Conejo al Ajillo (Rabbit with Garlic)

conejo al ajillo

Conejo al Ajillo (rabbit with garlic) is an extremely popular Iberian dish with many regional variations, as you will see if you look it up online. Rabbit itself is very much considered meat in Spain, unlike the UK where most people (these days) see it as a pet. It is said that the Carthaginians, arriving in Spain (around 300 BC), named the region Ispania (from Sphan meaning rabbit), land of rabbits, which later became Hispania under the Romans and España today.

chopped bunny

Conejo al Ajillo recipe (serves 2):

1 wild rabbit (2-3 lbs) chopped into small pieces
1 head of garlic (peeled)
6 medium potatoes (thickly sliced)
lots of extra virgin olive oil
6 pieces of thyme
2 small branches of rosemary
1 heaped teaspoon dulce (sweet) Pimentón de la Vera
2 tablespoons red wine vinegar
2 dessertspoons plain flour
sea salt and cracked black pepper (to taste)
half a lemon

Cut up the rabbit ahead of time and sprinkle some salt and pepper all over. A good butcher will chop the rabbit for you if you’d prefer. Don’t bother with the rib cage, there’s barely any meat on it – use it for making stock instead. I included the liver, kidneys and heart in my dish, but you can relegate them to stock too, if you are not keen.


Heat about 1 cm extra virgin olive oil in a large frying pan – it needs to be quite hot, but not smoking. Give the rabbit pieces a light dusting of flour (just before cooking) and fry them until golden (about 10 minutes). Remove the rabbit while you cook the potatoes.

patatas fritas

I like to thickly slice the potatoes raw and bring them to the boil in water (plunge into cold water and allow to dry) before frying. This gives them a nice fluffy center. Don’t crowd the slices in the pan – they can be cooked in batches. Remove the cooked potatoes to a plate and add salt to taste.


Meanwhile, squash (slightly) and peel, an entire head of garlic (some recipes call for two heads – your choice).

garlic and herbs

Put the garlic and the leaves from the thyme and rosemary into a mortar and give it all a good grind with the pestle to make a herb and garlic paste (a pinch of salt helps in the grinding process).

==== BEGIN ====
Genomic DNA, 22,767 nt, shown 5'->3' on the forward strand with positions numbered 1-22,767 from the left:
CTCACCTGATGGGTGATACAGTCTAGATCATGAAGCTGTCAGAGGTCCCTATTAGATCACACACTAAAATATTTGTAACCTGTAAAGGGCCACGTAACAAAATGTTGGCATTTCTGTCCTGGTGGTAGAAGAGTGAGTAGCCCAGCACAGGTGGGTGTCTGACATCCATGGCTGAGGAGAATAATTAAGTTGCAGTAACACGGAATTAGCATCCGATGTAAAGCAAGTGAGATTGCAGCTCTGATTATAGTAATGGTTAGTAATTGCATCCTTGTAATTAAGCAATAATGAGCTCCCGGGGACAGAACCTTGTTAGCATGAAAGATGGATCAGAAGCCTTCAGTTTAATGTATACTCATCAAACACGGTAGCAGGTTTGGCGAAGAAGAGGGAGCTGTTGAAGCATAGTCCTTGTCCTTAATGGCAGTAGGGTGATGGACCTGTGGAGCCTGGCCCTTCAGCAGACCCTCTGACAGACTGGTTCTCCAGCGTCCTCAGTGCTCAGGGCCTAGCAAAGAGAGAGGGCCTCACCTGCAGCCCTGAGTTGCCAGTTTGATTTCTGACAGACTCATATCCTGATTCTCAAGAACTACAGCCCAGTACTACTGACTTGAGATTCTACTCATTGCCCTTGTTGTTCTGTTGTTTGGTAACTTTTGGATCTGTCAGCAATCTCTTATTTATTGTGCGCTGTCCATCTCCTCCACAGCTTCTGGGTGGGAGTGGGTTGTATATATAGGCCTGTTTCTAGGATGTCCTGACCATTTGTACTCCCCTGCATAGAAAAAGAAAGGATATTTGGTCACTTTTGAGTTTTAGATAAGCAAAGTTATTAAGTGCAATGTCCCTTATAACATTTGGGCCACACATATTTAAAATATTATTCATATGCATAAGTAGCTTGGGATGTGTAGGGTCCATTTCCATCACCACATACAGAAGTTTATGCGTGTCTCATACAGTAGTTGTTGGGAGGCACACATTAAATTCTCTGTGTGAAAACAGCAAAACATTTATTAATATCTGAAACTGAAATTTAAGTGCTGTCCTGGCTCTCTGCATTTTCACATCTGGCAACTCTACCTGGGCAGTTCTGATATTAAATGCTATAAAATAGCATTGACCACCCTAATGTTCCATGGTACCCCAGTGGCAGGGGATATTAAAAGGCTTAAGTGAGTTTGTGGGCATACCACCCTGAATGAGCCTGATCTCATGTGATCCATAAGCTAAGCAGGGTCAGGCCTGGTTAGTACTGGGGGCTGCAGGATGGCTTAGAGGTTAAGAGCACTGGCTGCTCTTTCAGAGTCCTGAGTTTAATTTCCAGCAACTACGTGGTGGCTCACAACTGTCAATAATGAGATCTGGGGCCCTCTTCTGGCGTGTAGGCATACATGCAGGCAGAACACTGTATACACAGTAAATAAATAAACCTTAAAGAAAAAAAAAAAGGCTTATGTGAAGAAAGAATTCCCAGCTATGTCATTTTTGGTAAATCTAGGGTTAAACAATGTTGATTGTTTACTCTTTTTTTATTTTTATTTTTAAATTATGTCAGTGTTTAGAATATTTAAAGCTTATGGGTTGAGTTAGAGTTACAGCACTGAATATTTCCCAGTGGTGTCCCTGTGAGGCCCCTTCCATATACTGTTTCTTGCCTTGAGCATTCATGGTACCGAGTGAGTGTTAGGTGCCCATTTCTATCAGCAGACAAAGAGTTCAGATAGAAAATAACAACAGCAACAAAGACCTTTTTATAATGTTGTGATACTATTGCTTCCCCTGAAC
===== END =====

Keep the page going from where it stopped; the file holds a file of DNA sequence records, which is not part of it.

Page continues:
Pour most of the olive oil out of the frying pan, then (on a low heat) stir in the garlic paste and red wine vinegar (use a small glass of dry white wine if you prefer) before combining the rabbit and potato in the pan. Sprinkle on the pimentón de la Vera and mix that in too. Give the conejo al ajillo about 10 minutes more on low, to allow most of the vinegar to cook off – you will need to keep stirring so it doesn’t stick. Add a little water if it tastes too strong for you. Squeeze the juice of half a lemon over the rabbit before serving. Reserve the remaining olive oil for cooking roast potatoes – it should keep for a few days. Potatoes cooked this way, without rabbit, are called Patatas al Ajo Cabañil.


Serve with salad and lots of allioli (see my recipe here). It has occurred to me that the potato and rabbit would also work well with the allioli poured on top (like this recipe) then cooked in the oven for 20-30 minutes.

This smelled and tasted so good that I had to stop myself eating the lot in one go! Pair the rabbit with a robust Spanish red, like Carta Roja Monastrell.

Other Rabbit posts

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28 Responses to Conejo al Ajillo (Rabbit with Garlic)

  1. This is a wonderful recipe. Wish I had a rabbit source 😦

  2. Eha says: